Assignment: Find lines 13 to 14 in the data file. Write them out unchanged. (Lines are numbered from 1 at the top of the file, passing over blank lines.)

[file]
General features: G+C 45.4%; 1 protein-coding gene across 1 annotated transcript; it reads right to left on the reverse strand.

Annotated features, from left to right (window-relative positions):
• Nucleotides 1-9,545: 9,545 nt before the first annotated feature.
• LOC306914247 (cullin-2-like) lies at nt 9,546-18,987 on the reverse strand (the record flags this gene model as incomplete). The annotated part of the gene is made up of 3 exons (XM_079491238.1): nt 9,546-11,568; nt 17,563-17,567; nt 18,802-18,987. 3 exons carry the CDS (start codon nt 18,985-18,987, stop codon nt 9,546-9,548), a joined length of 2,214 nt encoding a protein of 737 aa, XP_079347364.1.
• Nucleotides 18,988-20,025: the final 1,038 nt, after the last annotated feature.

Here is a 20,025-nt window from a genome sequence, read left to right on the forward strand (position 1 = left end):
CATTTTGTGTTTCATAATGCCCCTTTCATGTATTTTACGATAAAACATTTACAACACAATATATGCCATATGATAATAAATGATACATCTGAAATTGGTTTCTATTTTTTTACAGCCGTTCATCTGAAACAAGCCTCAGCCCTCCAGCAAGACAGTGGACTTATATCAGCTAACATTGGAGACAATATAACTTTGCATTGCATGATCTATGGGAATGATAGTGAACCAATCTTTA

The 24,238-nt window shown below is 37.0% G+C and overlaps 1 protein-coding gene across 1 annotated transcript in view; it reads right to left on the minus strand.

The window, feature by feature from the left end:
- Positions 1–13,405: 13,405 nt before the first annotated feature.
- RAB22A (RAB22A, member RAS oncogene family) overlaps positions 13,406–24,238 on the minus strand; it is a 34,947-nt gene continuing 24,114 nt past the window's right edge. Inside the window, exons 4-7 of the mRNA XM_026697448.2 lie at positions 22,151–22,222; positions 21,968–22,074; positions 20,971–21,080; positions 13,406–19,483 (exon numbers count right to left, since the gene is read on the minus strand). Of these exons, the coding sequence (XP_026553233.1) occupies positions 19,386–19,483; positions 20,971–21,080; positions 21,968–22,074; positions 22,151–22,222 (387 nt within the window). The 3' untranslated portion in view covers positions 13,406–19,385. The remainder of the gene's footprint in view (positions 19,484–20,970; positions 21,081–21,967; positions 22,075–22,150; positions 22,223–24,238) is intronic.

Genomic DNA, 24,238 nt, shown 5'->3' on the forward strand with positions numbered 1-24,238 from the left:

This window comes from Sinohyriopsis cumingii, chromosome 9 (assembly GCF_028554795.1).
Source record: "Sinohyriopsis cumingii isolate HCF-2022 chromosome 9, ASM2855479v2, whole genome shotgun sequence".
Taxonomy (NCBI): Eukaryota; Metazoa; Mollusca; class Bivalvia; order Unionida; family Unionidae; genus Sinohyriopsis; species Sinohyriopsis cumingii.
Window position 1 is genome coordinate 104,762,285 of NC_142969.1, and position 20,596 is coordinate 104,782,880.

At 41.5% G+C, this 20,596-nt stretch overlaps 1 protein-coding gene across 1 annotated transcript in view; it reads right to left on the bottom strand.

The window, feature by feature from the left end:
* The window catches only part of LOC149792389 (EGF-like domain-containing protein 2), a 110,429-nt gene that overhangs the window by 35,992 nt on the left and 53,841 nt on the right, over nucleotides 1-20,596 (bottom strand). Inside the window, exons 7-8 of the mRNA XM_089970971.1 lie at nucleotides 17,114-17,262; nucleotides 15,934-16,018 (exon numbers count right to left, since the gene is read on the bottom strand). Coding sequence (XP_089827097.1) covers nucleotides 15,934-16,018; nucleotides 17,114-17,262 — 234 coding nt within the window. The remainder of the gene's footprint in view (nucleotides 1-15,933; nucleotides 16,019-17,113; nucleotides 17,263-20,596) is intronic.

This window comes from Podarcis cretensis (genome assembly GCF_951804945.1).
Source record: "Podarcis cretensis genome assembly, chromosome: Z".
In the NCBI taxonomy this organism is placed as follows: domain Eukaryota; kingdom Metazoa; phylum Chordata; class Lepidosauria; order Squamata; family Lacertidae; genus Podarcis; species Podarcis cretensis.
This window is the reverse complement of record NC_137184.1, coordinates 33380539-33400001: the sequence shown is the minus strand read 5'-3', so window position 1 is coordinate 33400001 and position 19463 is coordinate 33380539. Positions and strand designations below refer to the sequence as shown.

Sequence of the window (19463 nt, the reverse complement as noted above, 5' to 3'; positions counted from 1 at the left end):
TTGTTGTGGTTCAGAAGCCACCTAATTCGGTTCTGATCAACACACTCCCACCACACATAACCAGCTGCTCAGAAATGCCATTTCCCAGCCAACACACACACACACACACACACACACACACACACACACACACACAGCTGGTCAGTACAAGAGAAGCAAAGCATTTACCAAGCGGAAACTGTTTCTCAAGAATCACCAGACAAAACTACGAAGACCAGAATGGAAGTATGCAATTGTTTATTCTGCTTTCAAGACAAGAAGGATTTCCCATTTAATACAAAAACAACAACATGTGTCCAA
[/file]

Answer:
This window comes from Sinohyriopsis cumingii, chromosome 9 (assembly GCF_028554795.1).
Source record: "Sinohyriopsis cumingii isolate HCF-2022 chromosome 9, ASM2855479v2, whole genome shotgun sequence".